Plant types and subtypes: Perennials
Light Requirements: sun, part-sun
Water Use: medium
Soil Moisture: moist
Soil Description: rich, loam, clay
Bloom Time: June, July, August
Bloom Color: yellow
Leaf Color: green
Hardiness Zone: 6, 7
Additional Tags: attracts birds, attracts butterflies, attracts hummingbirds, clumping, colonizing, cottage garden plant, naturalizing
Pricing & Availability
Silphium perfoliatum var. connatumAlso known as:
New River cup plant
Silphium connatum, Silphium scabrum
The cup plant is an awe-inspiring, majestic plant. Reaching heights of up to 10 feet, it will form clumps up to 6 feet wide, topped with large 2" to 4" yellow flowers resembling sunflowers . Large triangular, downy leaves join at their bases to form water-holding cups around the stout, square, purplish, hairy stems. Birds will actually bathe in the cups after a rain. A beautiful specimen!
Enjoying full sun to light shade, Silphium perfoliatum var. connatum does best in rich, moist, loamy soil. It is very easy to grow and requires very little care. Due to its sheer size, it will create a visual focal point wherever it is placed. Its ability to self seed can make it somewhat invasive. It blooms from June through August. Zones 6-7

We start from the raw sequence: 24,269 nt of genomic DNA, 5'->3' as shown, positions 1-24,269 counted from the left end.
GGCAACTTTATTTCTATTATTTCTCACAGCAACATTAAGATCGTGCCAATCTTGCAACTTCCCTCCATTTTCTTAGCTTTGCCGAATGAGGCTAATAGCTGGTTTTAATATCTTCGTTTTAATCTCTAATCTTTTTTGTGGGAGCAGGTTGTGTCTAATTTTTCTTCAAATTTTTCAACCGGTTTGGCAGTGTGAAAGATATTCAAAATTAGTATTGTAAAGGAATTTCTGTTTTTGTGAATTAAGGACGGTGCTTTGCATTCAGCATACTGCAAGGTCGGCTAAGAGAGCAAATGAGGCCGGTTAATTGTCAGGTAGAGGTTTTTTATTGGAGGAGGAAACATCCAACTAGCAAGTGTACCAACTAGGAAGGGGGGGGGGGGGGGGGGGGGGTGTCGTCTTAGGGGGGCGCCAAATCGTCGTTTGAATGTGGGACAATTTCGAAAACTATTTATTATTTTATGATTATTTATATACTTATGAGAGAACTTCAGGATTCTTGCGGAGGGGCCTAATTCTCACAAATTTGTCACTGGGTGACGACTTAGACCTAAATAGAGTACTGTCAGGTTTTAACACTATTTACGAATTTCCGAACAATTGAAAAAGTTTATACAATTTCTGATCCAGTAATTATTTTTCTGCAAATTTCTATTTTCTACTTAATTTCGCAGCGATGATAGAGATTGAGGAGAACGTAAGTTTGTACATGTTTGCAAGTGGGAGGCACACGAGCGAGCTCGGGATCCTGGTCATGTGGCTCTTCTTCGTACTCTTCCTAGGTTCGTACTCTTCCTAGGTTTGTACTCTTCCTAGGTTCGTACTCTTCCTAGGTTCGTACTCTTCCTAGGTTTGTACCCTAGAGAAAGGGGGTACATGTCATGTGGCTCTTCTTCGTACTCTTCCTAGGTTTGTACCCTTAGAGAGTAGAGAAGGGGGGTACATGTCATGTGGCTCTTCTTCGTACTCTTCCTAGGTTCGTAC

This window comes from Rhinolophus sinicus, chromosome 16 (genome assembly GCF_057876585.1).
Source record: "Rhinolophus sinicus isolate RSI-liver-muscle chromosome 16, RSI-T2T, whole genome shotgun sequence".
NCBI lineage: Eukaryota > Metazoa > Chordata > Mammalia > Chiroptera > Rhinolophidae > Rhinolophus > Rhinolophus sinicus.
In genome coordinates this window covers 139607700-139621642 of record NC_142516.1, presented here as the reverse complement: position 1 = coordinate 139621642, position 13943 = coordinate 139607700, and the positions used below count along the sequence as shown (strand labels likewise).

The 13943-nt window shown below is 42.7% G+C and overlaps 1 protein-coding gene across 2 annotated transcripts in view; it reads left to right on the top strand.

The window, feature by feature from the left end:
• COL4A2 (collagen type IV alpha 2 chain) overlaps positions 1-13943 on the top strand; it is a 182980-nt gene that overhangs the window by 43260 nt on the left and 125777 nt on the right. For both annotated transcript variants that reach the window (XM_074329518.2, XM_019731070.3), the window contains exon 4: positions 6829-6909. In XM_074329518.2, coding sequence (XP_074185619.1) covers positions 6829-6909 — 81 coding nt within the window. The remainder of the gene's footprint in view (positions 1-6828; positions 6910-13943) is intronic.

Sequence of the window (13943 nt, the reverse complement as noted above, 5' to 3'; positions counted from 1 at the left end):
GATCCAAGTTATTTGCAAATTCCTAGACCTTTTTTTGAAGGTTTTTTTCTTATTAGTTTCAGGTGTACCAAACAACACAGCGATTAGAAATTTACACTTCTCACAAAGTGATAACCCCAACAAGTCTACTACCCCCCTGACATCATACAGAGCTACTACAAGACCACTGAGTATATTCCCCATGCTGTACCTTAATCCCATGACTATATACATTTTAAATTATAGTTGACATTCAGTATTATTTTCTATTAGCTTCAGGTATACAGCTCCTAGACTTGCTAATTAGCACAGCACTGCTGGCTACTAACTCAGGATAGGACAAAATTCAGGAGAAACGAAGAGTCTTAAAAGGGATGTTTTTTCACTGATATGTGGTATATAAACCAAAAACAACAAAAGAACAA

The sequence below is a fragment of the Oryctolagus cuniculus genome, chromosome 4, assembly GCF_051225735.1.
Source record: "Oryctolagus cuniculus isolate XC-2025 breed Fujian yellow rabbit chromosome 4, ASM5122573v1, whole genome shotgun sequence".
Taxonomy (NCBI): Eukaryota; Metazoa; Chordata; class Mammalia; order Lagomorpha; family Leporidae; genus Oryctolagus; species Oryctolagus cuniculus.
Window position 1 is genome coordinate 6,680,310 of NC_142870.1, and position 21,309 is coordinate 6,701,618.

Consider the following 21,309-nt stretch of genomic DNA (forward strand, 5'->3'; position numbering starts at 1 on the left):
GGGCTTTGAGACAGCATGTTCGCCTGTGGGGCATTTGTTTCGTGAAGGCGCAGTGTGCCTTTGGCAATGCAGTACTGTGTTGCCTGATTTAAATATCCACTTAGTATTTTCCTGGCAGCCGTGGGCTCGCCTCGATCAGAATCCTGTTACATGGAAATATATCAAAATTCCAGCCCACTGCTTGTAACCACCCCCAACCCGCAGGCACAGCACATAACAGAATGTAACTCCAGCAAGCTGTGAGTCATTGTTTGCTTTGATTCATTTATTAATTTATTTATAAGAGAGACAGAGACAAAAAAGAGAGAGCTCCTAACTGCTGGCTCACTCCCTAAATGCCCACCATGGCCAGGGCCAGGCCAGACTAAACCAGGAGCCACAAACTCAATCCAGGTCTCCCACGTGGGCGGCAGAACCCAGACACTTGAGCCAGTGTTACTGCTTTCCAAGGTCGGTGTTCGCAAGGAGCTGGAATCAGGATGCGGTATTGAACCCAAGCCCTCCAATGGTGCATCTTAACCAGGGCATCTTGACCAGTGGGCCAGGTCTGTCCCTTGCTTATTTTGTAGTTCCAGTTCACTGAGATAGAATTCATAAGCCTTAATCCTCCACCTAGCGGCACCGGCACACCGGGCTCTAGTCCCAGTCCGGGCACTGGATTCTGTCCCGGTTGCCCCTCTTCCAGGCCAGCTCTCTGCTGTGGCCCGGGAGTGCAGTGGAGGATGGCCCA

Plants self propagates readily by seed. Mature clumps are deep rooted and may be difficult to divide, however, young offshoots can be removed and transplanted.
Although Silphium perfolatum has an extensive native range from the Midwest to the entire East-coast, its variety connatum is native only to VA, WV, MD, NC and can be identified by its hairy stems and sessile leaves. The genus got its common name rosinweed, because of the large amounts of resin exuded from injured parts of the plant.
Native Range & Classification
Recorded County Distribution: USDA data
AL, AR, CT, GA, IA, IL, IN, KS, KY, LA, MA, MD, ME, MI, MN, MO, MS, NC, ND, NE, NJ, NY, OH, OK, PA, SD, TN, VA, VT, WI, WV
USDA Endangered Status:
- Threatened: MI
|Species||Silphium perfoliatum var. connatum||cup plant|